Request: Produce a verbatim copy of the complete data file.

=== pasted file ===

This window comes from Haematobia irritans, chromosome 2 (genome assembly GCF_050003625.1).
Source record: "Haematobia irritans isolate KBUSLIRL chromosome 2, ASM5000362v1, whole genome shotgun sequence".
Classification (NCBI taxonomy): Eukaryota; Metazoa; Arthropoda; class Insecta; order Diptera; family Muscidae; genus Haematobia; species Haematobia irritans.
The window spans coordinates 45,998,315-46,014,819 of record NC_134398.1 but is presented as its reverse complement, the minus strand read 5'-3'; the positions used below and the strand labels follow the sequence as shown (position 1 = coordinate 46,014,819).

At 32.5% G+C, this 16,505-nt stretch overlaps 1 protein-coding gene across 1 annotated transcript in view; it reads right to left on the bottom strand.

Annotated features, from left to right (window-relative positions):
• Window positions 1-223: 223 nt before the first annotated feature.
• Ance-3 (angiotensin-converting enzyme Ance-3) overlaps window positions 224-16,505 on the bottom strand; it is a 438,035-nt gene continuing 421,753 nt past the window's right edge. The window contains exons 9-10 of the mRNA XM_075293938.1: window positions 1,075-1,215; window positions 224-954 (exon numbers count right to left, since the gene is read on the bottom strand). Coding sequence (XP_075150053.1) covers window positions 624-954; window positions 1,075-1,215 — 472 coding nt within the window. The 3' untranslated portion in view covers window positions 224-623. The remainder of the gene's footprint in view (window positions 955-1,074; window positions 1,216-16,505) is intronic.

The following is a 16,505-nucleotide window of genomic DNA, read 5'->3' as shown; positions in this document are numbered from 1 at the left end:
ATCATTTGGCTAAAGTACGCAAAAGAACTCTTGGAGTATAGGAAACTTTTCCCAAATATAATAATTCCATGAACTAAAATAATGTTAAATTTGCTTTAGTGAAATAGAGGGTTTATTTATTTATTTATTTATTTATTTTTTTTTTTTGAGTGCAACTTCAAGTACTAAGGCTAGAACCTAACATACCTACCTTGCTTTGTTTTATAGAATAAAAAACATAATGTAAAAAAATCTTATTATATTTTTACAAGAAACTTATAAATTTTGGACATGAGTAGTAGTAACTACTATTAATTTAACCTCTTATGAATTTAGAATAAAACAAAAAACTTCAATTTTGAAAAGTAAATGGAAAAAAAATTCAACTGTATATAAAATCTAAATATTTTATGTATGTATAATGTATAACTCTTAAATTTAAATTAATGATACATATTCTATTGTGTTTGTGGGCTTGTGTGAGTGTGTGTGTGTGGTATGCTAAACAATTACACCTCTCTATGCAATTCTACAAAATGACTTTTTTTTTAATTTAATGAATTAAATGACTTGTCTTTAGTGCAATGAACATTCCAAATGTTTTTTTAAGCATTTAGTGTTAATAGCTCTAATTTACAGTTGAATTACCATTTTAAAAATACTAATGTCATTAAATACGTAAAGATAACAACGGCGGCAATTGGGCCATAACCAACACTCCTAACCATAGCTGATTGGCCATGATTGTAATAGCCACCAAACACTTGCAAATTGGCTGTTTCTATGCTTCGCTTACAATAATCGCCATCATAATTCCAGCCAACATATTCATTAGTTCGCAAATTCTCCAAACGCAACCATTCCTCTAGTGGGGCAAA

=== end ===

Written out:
This window comes from Haematobia irritans, chromosome 2 (genome assembly GCF_050003625.1).
Source record: "Haematobia irritans isolate KBUSLIRL chromosome 2, ASM5000362v1, whole genome shotgun sequence".
Classification (NCBI taxonomy): Eukaryota; Metazoa; Arthropoda; class Insecta; order Diptera; family Muscidae; genus Haematobia; species Haematobia irritans.
The window spans coordinates 45,998,315-46,014,819 of record NC_134398.1 but is presented as its reverse complement, the minus strand read 5'-3'; the positions used below and the strand labels follow the sequence as shown (position 1 = coordinate 46,014,819).

At 32.5% G+C, this 16,505-nt stretch overlaps 1 protein-coding gene across 1 annotated transcript in view; it reads right to left on the bottom strand.

Annotated features, from left to right (window-relative positions):
• Window positions 1-223: 223 nt before the first annotated feature.
• Ance-3 (angiotensin-converting enzyme Ance-3) overlaps window positions 224-16,505 on the bottom strand; it is a 438,035-nt gene continuing 421,753 nt past the window's right edge. The window contains exons 9-10 of the mRNA XM_075293938.1: window positions 1,075-1,215; window positions 224-954 (exon numbers count right to left, since the gene is read on the bottom strand). Coding sequence (XP_075150053.1) covers window positions 624-954; window positions 1,075-1,215 — 472 coding nt within the window. The 3' untranslated portion in view covers window positions 224-623. The remainder of the gene's footprint in view (window positions 955-1,074; window positions 1,216-16,505) is intronic.

The following is a 16,505-nucleotide window of genomic DNA, read 5'->3' as shown; positions in this document are numbered from 1 at the left end:
ATCATTTGGCTAAAGTACGCAAAAGAACTCTTGGAGTATAGGAAACTTTTCCCAAATATAATAATTCCATGAACTAAAATAATGTTAAATTTGCTTTAGTGAAATAGAGGGTTTATTTATTTATTTATTTATTTATTTTTTTTTTTTGAGTGCAACTTCAAGTACTAAGGCTAGAACCTAACATACCTACCTTGCTTTGTTTTATAGAATAAAAAACATAATGTAAAAAAATCTTATTATATTTTTACAAGAAACTTATAAATTTTGGACATGAGTAGTAGTAACTACTATTAATTTAACCTCTTATGAATTTAGAATAAAACAAAAAACTTCAATTTTGAAAAGTAAATGGAAAAAAAATTCAACTGTATATAAAATCTAAATATTTTATGTATGTATAATGTATAACTCTTAAATTTAAATTAATGATACATATTCTATTGTGTTTGTGGGCTTGTGTGAGTGTGTGTGTGTGGTATGCTAAACAATTACACCTCTCTATGCAATTCTACAAAATGACTTTTTTTTTAATTTAATGAATTAAATGACTTGTCTTTAGTGCAATGAACATTCCAAATGTTTTTTTAAGCATTTAGTGTTAATAGCTCTAATTTACAGTTGAATTACCATTTTAAAAATACTAATGTCATTAAATACGTAAAGATAACAACGGCGGCAATTGGGCCATAACCAACACTCCTAACCATAGCTGATTGGCCATGATTGTAATAGCCACCAAACACTTGCAAATTGGCTGTTTCTATGCTTCGCTTACAATAATCGCCATCATAATTCCAGCCAACATATTCATTAGTTCGCAAATTCTCCAAACGCAACCATTCCTCTAGTGGGGCAAA